is a lot more cartilage present. This is to allow for growth. The
transformation of cartilage to bone should be complete after adolescence. Bone
and cartilage are both forms of connective tissue but consist of very different
structures. Cartilage is stiff yet flexible with hardly any blood supply. It is
comprised of specialized cells, and examples of cartilage include: hyaline and
fibrocartilage. Again, these cell structures would differ. On the other hand,
bone has lots of blood vessels supplying it therefore, it is extremely capable
repairing itself. Bone cells are positioned within a mineralized matrix,
creating a durable tissue (9). “Bone is three times stronger than the same
quantity of reinforced concrete” (18). Bone is comprised of compact bone which
is a strong, solid surface on the outer border, followed by spongy bone which
is less dense than compact bone and does have the appearance of a holey sponge,
as the name suggests. This fills the inner area of bone (19). 

Osteoporotic bone structure:

With age, calcium levels and
bone mass naturally decrease in bone which could result in Osteoporosis. Reasons
why people could be prone to developing Osteoporosis are as follows: genetics,
White or Asian ethnicity, female, diet that is low in nutrition, vitamins, and
minerals, certain medications, lack of weight baring, smoking, and consuming
too much alcohol (19). Heany (20) says, an injury can stem from a combination
of factors, these include: the way a fall occurs (for example, falling to the
side), bad posture and reduced soft tissue that can no longer protect the bones
from force. Bone fragility itself develops from deteriorated quality of the
bone material. “This is primarily
the result of accumulated fatigue damage, but reduced collagen cross-links and
other intrinsic material defects may play a role as well”.

Bones have cells called
osteoclasts and osteoblasts and they both have very opposite functions. Osteoclasts
destroy bone and osteoblasts rebuild the bone tissue via essential minerals carried
in blood, e.g. calcium (19). “In adults, bone maintenance involves daily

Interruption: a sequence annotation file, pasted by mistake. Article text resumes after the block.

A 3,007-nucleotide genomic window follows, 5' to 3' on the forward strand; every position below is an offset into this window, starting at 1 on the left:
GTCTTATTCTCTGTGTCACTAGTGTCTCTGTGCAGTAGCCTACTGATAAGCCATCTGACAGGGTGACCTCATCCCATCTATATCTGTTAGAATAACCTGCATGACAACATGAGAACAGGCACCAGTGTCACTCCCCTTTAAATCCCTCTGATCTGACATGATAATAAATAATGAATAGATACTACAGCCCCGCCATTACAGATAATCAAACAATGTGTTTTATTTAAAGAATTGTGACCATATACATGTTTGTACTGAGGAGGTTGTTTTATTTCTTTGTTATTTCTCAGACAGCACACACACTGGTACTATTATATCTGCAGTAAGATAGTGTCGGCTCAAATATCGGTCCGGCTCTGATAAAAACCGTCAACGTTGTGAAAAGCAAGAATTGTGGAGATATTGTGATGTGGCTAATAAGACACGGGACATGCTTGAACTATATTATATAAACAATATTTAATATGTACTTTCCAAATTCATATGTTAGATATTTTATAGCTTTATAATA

removal of small amounts of bone mineral, a process called resorption, which
must be balanced by an equal deposition of new mineral if bone strength is to
be preserved. If this process becomes unbalances, it’ll result in excessive
resorption, leading to bones weaken (osteopenia) and over time can become prone
to fracture (osteoporosis). (21). There are many ways to maintain bone strength
throughout life, such as exercise. Also, having adequate levels of oestrogen
and testosterone keep the level of osteoblasts higher than osteoclasts. Peak
bone mass is reached in the 4th decade (19).

Introduction to GERD:

Gastroesophageal Reflux
Disease (GERD) is a disease that allows acidic stomach content to regurgitate,
causing it to travel back up the oesophagus. This condition presents itself
through symptoms such as heartburn, nausea, chronic cough, and it can be
noticeable by acid erosion on the teeth (22).

The stomach is protected by
many mechanisms, one of which being the lower oesophageal sphincter (LES),
which is a valve at the junction of the oesophagus and the stomach that provides
pressure by usually being taut. This is to stop any bolus or acid flowing back
up the oesophagus, but to continue the route of the digestive system. During
normal digestion, bolus will travel down the oesophagus which will reduce
pressure at the LES just enough to allow the bolus to pass through via the aid